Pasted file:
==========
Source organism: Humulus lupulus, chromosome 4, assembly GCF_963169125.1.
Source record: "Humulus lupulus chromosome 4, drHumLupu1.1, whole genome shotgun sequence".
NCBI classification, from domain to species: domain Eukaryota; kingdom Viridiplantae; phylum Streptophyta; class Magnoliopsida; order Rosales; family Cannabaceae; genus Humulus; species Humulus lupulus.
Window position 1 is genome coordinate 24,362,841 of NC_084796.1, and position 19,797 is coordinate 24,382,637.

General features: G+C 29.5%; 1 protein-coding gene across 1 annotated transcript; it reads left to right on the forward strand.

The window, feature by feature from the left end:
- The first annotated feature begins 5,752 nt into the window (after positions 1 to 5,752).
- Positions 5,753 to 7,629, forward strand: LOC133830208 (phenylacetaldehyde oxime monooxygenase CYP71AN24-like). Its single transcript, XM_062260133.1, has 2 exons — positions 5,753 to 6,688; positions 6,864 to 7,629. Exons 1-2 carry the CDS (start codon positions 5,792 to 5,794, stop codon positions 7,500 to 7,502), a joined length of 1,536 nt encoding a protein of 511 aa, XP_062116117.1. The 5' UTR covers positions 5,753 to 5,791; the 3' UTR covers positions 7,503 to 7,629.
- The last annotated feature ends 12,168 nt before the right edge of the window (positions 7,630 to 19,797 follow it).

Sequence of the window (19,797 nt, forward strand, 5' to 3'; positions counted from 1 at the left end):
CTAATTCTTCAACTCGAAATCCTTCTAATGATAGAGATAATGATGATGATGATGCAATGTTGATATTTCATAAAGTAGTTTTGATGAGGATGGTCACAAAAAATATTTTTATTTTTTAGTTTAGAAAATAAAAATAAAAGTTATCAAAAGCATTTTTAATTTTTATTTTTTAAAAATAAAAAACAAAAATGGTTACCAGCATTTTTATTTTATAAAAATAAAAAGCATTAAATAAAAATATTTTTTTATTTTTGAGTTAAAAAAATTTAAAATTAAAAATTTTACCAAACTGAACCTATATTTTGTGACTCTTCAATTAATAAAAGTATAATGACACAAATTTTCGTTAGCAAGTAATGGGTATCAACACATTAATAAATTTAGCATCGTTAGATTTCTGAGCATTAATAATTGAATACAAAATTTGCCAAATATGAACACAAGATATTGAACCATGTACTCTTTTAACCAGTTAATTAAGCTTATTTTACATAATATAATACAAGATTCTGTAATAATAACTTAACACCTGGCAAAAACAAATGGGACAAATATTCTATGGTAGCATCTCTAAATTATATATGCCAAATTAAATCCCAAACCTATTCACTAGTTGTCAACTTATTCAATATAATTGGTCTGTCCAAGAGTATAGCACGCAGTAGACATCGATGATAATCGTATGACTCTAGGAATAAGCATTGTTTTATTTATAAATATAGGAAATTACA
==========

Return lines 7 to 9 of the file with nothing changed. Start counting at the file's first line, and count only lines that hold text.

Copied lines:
- The first annotated feature begins 5,752 nt into the window (after positions 1 to 5,752).
- Positions 5,753 to 7,629, forward strand: LOC133830208 (phenylacetaldehyde oxime monooxygenase CYP71AN24-like). Its single transcript, XM_062260133.1, has 2 exons — positions 5,753 to 6,688; positions 6,864 to 7,629. Exons 1-2 carry the CDS (start codon positions 5,792 to 5,794, stop codon positions 7,500 to 7,502), a joined length of 1,536 nt encoding a protein of 511 aa, XP_062116117.1. The 5' UTR covers positions 5,753 to 5,791; the 3' UTR covers positions 7,503 to 7,629.
- The last annotated feature ends 12,168 nt before the right edge of the window (positions 7,630 to 19,797 follow it).